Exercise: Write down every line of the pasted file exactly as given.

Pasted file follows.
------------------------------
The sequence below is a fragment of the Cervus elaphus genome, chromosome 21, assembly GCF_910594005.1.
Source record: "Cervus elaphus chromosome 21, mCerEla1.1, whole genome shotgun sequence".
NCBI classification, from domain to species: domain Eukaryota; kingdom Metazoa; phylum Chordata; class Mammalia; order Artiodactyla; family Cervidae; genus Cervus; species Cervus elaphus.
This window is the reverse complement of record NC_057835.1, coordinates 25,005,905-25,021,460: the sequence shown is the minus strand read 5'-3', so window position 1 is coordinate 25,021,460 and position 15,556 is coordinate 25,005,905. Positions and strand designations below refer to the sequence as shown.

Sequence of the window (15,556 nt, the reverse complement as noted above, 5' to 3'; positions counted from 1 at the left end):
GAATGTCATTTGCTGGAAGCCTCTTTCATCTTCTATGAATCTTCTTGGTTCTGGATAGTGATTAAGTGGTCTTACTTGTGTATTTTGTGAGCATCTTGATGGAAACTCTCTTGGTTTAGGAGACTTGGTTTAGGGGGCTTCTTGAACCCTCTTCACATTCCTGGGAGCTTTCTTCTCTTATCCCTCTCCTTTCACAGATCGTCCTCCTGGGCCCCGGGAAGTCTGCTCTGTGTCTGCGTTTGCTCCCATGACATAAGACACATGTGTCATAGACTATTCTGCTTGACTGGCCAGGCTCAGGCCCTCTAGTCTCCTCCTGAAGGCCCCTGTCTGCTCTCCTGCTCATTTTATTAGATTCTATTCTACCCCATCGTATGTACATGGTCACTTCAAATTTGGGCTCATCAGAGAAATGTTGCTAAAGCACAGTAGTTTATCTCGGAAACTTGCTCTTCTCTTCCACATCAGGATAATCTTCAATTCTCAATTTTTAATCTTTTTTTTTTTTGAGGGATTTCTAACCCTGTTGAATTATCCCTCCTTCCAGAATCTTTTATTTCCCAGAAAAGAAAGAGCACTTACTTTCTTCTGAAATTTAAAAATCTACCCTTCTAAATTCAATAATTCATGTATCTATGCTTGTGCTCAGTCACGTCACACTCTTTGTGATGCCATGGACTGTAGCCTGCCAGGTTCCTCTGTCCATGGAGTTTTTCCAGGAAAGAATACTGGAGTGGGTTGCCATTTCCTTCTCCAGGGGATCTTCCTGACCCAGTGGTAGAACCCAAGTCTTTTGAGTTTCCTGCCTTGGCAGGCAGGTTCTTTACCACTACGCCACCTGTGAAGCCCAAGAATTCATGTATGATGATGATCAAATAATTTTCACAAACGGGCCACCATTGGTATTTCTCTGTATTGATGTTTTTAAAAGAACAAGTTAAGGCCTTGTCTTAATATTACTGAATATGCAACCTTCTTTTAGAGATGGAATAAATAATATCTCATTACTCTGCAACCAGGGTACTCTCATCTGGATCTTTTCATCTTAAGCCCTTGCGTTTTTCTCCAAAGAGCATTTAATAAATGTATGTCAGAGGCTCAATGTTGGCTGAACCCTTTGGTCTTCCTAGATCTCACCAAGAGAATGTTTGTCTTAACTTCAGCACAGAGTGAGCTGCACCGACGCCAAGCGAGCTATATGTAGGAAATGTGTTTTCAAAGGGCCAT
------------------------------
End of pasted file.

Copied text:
The sequence below is a fragment of the Cervus elaphus genome, chromosome 21, assembly GCF_910594005.1.
Source record: "Cervus elaphus chromosome 21, mCerEla1.1, whole genome shotgun sequence".
NCBI classification, from domain to species: domain Eukaryota; kingdom Metazoa; phylum Chordata; class Mammalia; order Artiodactyla; family Cervidae; genus Cervus; species Cervus elaphus.
This window is the reverse complement of record NC_057835.1, coordinates 25,005,905-25,021,460: the sequence shown is the minus strand read 5'-3', so window position 1 is coordinate 25,021,460 and position 15,556 is coordinate 25,005,905. Positions and strand designations below refer to the sequence as shown.

Sequence of the window (15,556 nt, the reverse complement as noted above, 5' to 3'; positions counted from 1 at the left end):
GAATGTCATTTGCTGGAAGCCTCTTTCATCTTCTATGAATCTTCTTGGTTCTGGATAGTGATTAAGTGGTCTTACTTGTGTATTTTGTGAGCATCTTGATGGAAACTCTCTTGGTTTAGGAGACTTGGTTTAGGGGGCTTCTTGAACCCTCTTCACATTCCTGGGAGCTTTCTTCTCTTATCCCTCTCCTTTCACAGATCGTCCTCCTGGGCCCCGGGAAGTCTGCTCTGTGTCTGCGTTTGCTCCCATGACATAAGACACATGTGTCATAGACTATTCTGCTTGACTGGCCAGGCTCAGGCCCTCTAGTCTCCTCCTGAAGGCCCCTGTCTGCTCTCCTGCTCATTTTATTAGATTCTATTCTACCCCATCGTATGTACATGGTCACTTCAAATTTGGGCTCATCAGAGAAATGTTGCTAAAGCACAGTAGTTTATCTCGGAAACTTGCTCTTCTCTTCCACATCAGGATAATCTTCAATTCTCAATTTTTAATCTTTTTTTTTTTTGAGGGATTTCTAACCCTGTTGAATTATCCCTCCTTCCAGAATCTTTTATTTCCCAGAAAAGAAAGAGCACTTACTTTCTTCTGAAATTTAAAAATCTACCCTTCTAAATTCAATAATTCATGTATCTATGCTTGTGCTCAGTCACGTCACACTCTTTGTGATGCCATGGACTGTAGCCTGCCAGGTTCCTCTGTCCATGGAGTTTTTCCAGGAAAGAATACTGGAGTGGGTTGCCATTTCCTTCTCCAGGGGATCTTCCTGACCCAGTGGTAGAACCCAAGTCTTTTGAGTTTCCTGCCTTGGCAGGCAGGTTCTTTACCACTACGCCACCTGTGAAGCCCAAGAATTCATGTATGATGATGATCAAATAATTTTCACAAACGGGCCACCATTGGTATTTCTCTGTATTGATGTTTTTAAAAGAACAAGTTAAGGCCTTGTCTTAATATTACTGAATATGCAACCTTCTTTTAGAGATGGAATAAATAATATCTCATTACTCTGCAACCAGGGTACTCTCATCTGGATCTTTTCATCTTAAGCCCTTGCGTTTTTCTCCAAAGAGCATTTAATAAATGTATGTCAGAGGCTCAATGTTGGCTGAACCCTTTGGTCTTCCTAGATCTCACCAAGAGAATGTTTGTCTTAACTTCAGCACAGAGTGAGCTGCACCGACGCCAAGCGAGCTATATGTAGGAAATGTGTTTTCAAAGGGCCAT